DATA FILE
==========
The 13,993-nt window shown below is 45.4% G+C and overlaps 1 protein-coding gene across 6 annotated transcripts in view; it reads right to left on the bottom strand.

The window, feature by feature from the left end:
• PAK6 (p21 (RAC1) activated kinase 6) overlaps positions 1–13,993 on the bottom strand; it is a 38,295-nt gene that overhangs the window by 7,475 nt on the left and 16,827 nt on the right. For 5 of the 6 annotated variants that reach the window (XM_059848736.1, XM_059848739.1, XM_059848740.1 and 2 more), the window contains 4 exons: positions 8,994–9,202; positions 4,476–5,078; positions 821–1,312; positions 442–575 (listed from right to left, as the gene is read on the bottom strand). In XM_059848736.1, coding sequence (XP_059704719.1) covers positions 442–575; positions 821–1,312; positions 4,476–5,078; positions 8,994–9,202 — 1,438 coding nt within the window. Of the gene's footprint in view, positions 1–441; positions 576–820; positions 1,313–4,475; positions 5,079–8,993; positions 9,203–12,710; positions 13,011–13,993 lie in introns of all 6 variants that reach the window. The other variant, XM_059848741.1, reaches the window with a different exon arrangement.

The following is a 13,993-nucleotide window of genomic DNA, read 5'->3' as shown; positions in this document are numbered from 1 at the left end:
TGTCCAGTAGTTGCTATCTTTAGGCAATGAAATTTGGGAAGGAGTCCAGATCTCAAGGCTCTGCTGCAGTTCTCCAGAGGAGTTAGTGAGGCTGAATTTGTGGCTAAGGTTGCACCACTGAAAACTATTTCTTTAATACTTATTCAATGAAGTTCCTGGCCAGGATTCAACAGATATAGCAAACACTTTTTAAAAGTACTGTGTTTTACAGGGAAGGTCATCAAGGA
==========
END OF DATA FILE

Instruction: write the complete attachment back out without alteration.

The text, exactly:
The 13,993-nt window shown below is 45.4% G+C and overlaps 1 protein-coding gene across 6 annotated transcripts in view; it reads right to left on the bottom strand.

The window, feature by feature from the left end:
• PAK6 (p21 (RAC1) activated kinase 6) overlaps positions 1–13,993 on the bottom strand; it is a 38,295-nt gene that overhangs the window by 7,475 nt on the left and 16,827 nt on the right. For 5 of the 6 annotated variants that reach the window (XM_059848736.1, XM_059848739.1, XM_059848740.1 and 2 more), the window contains 4 exons: positions 8,994–9,202; positions 4,476–5,078; positions 821–1,312; positions 442–575 (listed from right to left, as the gene is read on the bottom strand). In XM_059848736.1, coding sequence (XP_059704719.1) covers positions 442–575; positions 821–1,312; positions 4,476–5,078; positions 8,994–9,202 — 1,438 coding nt within the window. Of the gene's footprint in view, positions 1–441; positions 576–820; positions 1,313–4,475; positions 5,079–8,993; positions 9,203–12,710; positions 13,011–13,993 lie in introns of all 6 variants that reach the window. The other variant, XM_059848741.1, reaches the window with a different exon arrangement.

The following is a 13,993-nucleotide window of genomic DNA, read 5'->3' as shown; positions in this document are numbered from 1 at the left end:
TGTCCAGTAGTTGCTATCTTTAGGCAATGAAATTTGGGAAGGAGTCCAGATCTCAAGGCTCTGCTGCAGTTCTCCAGAGGAGTTAGTGAGGCTGAATTTGTGGCTAAGGTTGCACCACTGAAAACTATTTCTTTAATACTTATTCAATGAAGTTCCTGGCCAGGATTCAACAGATATAGCAAACACTTTTTAAAAGTACTGTGTTTTACAGGGAAGGTCATCAAGGA